I am looking for descendants of William Hurry. I am enclosing a copy of an obituary.
BRACKENRIDGE, WILLIAM A.
from the New Jersey Courier, 13 Dec 1929
Santa Barbara, November 30--Carrying out his death bed request, the ashes of William Algernon Brackenridge, 71 years of age, retired senior vice president of the Southern California Edison Company, were strewn on the Pacific Ocean following cremation this afternoon. Brackenridge died in a local hospital after a lingering illness Friday night.
During the past forty six years he has been connected with practically every great waterpower project in this country, Mexico, and Canada.
He served on the board of consulting engineers making plans for the power development at Niagara Falls. He was appointed in 1904 by the Governor of New York to the advisory board of consulting engineers in charge of construction of the barge canal connecting the Hudson River and the Great Lakes.
He came to California in 1909 to join the Southern California Edison Company.
He is survived by his widow, Mrs. Margaret Brackenridge and four children, Marian, Anne and William A. Jr. and Mrs. Ellery Hale; two brothers, J.C. Brackenridge of New York and C.D. Brackenridge, who is residing in Miramar Hotel, and two sisters, Mrs. E.H. Hurry, Jersey Island off the coast of England, and Mrs. W.A. Meiklehiem of Short Hills, NJ.
William A. Brackenridge was the son of the late Gavin and Anna Brackenridge, for many years residents at Toms River. Prior to the Civil War the Brackenridges owned and lived on the tract now known as Gilford Park, which they afterward sold to Thomas B. Gilford of New York City. They moved into town and later built the house next to the Episcopla Rectory on Washington Street, now occupied by Mrs. Howell Lloyd. He was a grandson of Mr. and Mrs. William Hurry of New York City and Toms River, and a nephew of William Hurry, jr. owner of Bamber, and resident there for many years.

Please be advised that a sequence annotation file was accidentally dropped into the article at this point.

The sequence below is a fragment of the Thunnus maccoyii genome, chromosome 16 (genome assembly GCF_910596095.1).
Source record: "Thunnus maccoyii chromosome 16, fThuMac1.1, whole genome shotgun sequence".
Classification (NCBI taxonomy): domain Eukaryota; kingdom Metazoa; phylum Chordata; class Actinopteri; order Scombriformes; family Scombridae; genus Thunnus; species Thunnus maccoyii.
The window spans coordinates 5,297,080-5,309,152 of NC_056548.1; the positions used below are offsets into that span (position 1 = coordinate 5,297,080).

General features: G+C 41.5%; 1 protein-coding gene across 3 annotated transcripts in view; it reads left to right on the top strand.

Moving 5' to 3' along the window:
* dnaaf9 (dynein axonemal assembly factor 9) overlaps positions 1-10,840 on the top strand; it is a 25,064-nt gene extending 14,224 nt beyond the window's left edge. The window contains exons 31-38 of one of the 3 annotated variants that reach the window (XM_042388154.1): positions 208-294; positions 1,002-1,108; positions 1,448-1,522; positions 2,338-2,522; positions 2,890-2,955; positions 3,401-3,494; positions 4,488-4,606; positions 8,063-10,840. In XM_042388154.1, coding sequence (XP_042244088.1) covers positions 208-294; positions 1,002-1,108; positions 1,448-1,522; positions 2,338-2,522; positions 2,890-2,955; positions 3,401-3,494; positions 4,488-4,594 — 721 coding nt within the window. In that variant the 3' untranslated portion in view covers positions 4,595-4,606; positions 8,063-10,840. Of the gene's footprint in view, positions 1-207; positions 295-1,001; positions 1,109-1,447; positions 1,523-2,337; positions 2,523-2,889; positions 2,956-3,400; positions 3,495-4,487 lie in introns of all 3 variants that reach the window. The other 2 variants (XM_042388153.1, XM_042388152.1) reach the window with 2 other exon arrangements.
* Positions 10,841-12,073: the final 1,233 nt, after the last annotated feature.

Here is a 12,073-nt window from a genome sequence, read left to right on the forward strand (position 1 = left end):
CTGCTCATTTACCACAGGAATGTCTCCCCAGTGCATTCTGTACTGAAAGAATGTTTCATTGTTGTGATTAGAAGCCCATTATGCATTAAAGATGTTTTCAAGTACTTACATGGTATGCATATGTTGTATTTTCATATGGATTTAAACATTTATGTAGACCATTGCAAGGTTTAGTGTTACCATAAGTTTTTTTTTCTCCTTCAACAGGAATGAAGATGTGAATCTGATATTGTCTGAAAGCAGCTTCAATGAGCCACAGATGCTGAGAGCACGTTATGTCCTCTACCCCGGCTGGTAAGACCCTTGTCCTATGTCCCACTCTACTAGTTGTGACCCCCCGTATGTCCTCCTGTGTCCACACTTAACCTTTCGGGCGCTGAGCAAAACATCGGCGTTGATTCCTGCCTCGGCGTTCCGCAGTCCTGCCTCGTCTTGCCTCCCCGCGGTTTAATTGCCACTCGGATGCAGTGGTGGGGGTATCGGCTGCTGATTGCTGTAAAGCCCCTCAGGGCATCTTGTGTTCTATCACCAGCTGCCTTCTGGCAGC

About twenty years ago, after the development of the huge power plant at Niagara, he went to Los Angeles, Cal., to build great power plants in the Cascade Mountains that were to supply electricity to the coast cities, the width of the state away--a marvelous ventureand more marvellous accomplishment in those days.
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